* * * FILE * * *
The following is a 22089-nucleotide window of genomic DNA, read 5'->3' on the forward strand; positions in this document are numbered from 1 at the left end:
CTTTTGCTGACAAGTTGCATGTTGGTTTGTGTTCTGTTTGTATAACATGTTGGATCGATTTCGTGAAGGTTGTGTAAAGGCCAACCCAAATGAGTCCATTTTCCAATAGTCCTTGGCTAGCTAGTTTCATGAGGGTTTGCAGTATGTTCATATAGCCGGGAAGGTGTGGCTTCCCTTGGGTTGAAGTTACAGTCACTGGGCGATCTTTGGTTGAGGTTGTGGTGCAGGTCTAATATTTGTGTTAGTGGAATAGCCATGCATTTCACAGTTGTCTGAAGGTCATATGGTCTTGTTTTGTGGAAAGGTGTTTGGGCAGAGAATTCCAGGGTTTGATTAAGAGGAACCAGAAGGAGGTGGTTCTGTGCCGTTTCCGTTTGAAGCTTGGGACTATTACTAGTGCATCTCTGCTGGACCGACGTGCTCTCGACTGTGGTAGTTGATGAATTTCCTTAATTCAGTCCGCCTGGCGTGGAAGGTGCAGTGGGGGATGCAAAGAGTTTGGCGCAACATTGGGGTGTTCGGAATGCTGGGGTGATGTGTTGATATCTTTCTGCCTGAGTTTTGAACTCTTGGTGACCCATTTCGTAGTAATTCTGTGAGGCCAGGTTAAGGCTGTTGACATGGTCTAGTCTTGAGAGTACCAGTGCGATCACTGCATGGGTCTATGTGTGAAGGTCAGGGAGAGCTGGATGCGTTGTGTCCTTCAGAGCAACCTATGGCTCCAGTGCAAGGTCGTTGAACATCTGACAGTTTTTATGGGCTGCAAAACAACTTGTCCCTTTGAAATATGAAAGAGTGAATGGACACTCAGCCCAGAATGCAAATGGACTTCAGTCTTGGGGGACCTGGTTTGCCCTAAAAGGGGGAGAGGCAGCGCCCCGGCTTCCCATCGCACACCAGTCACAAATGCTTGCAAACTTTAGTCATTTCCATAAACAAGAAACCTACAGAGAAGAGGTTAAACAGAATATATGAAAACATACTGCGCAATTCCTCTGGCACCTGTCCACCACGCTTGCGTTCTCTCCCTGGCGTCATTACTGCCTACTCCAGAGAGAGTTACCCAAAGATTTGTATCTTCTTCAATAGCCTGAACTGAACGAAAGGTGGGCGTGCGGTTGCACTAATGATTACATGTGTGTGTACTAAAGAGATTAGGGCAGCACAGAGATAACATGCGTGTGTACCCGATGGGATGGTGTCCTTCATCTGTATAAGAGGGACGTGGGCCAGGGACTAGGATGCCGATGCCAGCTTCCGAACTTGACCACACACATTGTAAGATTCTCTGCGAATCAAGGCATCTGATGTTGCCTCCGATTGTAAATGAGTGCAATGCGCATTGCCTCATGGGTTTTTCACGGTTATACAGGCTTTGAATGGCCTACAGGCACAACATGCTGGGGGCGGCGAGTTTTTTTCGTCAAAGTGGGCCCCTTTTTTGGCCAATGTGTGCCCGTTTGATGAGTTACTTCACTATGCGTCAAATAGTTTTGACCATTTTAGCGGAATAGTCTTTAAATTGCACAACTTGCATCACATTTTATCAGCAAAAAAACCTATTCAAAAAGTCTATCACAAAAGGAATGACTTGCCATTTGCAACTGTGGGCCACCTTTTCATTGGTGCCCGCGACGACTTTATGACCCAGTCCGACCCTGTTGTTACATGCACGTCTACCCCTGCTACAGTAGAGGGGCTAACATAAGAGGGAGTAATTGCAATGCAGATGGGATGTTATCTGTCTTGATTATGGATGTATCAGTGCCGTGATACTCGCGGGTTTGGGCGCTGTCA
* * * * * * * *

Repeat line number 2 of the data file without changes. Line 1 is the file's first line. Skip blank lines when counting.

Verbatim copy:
CTTTTGCTGACAAGTTGCATGTTGGTTTGTGTTCTGTTTGTATAACATGTTGGATCGATTTCGTGAAGGTTGTGTAAAGGCCAACCCAAATGAGTCCATTTTCCAATAGTCCTTGGCTAGCTAGTTTCATGAGGGTTTGCAGTATGTTCATATAGCCGGGAAGGTGTGGCTTCCCTTGGGTTGAAGTTACAGTCACTGGGCGATCTTTGGTTGAGGTTGTGGTGCAGGTCTAATATTTGTGTTAGTGGAATAGCCATGCATTTCACAGTTGTCTGAAGGTCATATGGTCTTGTTTTGTGGAAAGGTGTTTGGGCAGAGAATTCCAGGGTTTGATTAAGAGGAACCAGAAGGAGGTGGTTCTGTGCCGTTTCCGTTTGAAGCTTGGGACTATTACTAGTGCATCTCTGCTGGACCGACGTGCTCTCGACTGTGGTAGTTGATGAATTTCCTTAATTCAGTCCGCCTGGCGTGGAAGGTGCAGTGGGGGATGCAAAGAGTTTGGCGCAACATTGGGGTGTTCGGAATGCTGGGGTGATGTGTTGATATCTTTCTGCCTGAGTTTTGAACTCTTGGTGACCCATTTCGTAGTAATTCTGTGAGGCCAGGTTAAGGCTGTTGACATGGTCTAGTCTTGAGAGTACCAGTGCGATCACTGCATGGGTCTATGTGTGAAGGTCAGGGAGAGCTGGATGCGTTGTGTCCTTCAGAGCAACCTATGGCTCCAGTGCAAGGTCGTTGAACATCTGACAGTTTTTATGGGCTGCAAAACAACTTGTCCCTTTGAAATATGAAAGAGTGAATGGACACTCAGCCCAGAATGCAAATGGACTTCAGTCTTGGGGGACCTGGTTTGCCCTAAAAGGGGGAGAGGCAGCGCCCCGGCTTCCCATCGCACACCAGTCACAAATGCTTGCAAACTTTAGTCATTTCCATAAACAAGAAACCTACAGAGAAGAGGTTAAACAGAATATATGAAAACATACTGCGCAATTCCTCTGGCACCTGTCCACCACGCTTGCGTTCTCTCCCTGGCGTCATTACTGCCTACTCCAGAGAGAGTTACCCAAAGATTTGTATCTTCTTCAATAGCCTGAACTGAACGAAAGGTGGGCGTGCGGTTGCACTAATGATTACATGTGTGTGTACTAAAGAGATTAGGGCAGCACAGAGATAACATGCGTGTGTACCCGATGGGATGGTGTCCTTCATCTGTATAAGAGGGACGTGGGCCAGGGACTAGGATGCCGATGCCAGCTTCCGAACTTGACCACACACATTGTAAGATTCTCTGCGAATCAAGGCATCTGATGTTGCCTCCGATTGTAAATGAGTGCAATGCGCATTGCCTCATGGGTTTTTCACGGTTATACAGGCTTTGAATGGCCTACAGGCACAACATGCTGGGGGCGGCGAGTTTTTTTCGTCAAAGTGGGCCCCTTTTTTGGCCAATGTGTGCCCGTTTGATGAGTTACTTCACTATGCGTCAAATAGTTTTGACCATTTTAGCGGAATAGTCTTTAAATTGCACAACTTGCATCACATTTTATCAGCAAAAAAACCTATTCAAAAAGTCTATCACAAAAGGAATGACTTGCCATTTGCAACTGTGGGCCACCTTTTCATTGGTGCCCGCGACGACTTTATGACCCAGTCCGACCCTGTTGTTACATGCACGTCTACCCCTGCTACAGTAGAGGGGCTAACATAAGAGGGAGTAATTGCAATGCAGATGGGATGTTATCTGTCTTGATTATGGATGTATCAGTGCCGTGATACTCGCGGGTTTGGGCGCTGTCA